Vitae Vergilianae antiquae, recc. G. Brugnoli et F. Stok, Romae 1997 ( F. Stok pp. 17-41).
Donatus’ commentary on the works of Vergil was preceded by a Vita Vergili taken in large part from the biography of Vergil included in Suetonius’ De viris illustribus: evidence for this lies in the similarities between the Vita under consideration and the Vergilian lemmata that Jerome inscribes in his Chronica on the basis of Suetonius’ De viris illustribus.
The consistency and identification of Donatus’ interpolations have been an object of debate between those who have maintained that the life is heavily interpolated by Donatus (Geer, Paratore, Bayer) and, on the other hand, those who believe that it can be attributed in large part to Suetonius (Rostagni and Naumann). This second position is currently the predominant one (Horsfall), with some qualifications on specific points (Lucarini, Stok, D’Anna); the only part that is with certainty held to have been added by Donatus is that which includes the epigrams of Sulpicius Carthaginiensis.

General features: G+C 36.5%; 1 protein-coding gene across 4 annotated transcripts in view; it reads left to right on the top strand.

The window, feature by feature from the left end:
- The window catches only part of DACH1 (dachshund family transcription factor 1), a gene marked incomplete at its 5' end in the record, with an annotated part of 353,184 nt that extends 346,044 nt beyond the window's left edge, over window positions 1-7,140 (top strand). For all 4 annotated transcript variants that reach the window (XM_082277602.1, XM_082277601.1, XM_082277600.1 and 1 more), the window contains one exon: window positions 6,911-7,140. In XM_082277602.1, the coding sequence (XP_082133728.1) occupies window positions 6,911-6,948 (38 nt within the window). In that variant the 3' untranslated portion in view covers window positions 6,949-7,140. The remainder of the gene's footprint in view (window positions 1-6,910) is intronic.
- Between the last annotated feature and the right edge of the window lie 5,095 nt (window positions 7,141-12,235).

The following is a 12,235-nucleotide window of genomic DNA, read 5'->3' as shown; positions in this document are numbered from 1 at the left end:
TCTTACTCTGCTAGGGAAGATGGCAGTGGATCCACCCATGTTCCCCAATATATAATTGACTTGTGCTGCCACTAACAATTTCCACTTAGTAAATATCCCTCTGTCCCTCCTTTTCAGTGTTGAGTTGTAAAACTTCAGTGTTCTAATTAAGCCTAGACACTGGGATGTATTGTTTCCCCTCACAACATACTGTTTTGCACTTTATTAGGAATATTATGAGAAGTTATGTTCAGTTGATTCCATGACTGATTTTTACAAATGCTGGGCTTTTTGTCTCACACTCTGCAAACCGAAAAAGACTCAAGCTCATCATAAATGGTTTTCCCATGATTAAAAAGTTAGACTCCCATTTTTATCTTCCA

The Vita (together with the lemmata of Jerome already mentioned) is the chief biographical source for Vergil that has come down to us; a large part of the other late-antique and medieval Vitae is dependent - directly or indirectly - on Donatus’ Vita. In the 15th-16th cc., Donatus’ Vita circulated for the most part in an interpolated version, the so-called Donatus auctus (arranged in the first decades of the 15th c.); the version that is properly Donatus’ was published for the first time by Pierre Daniel in 1600. [F. Stok; tr. C. L. Caterine].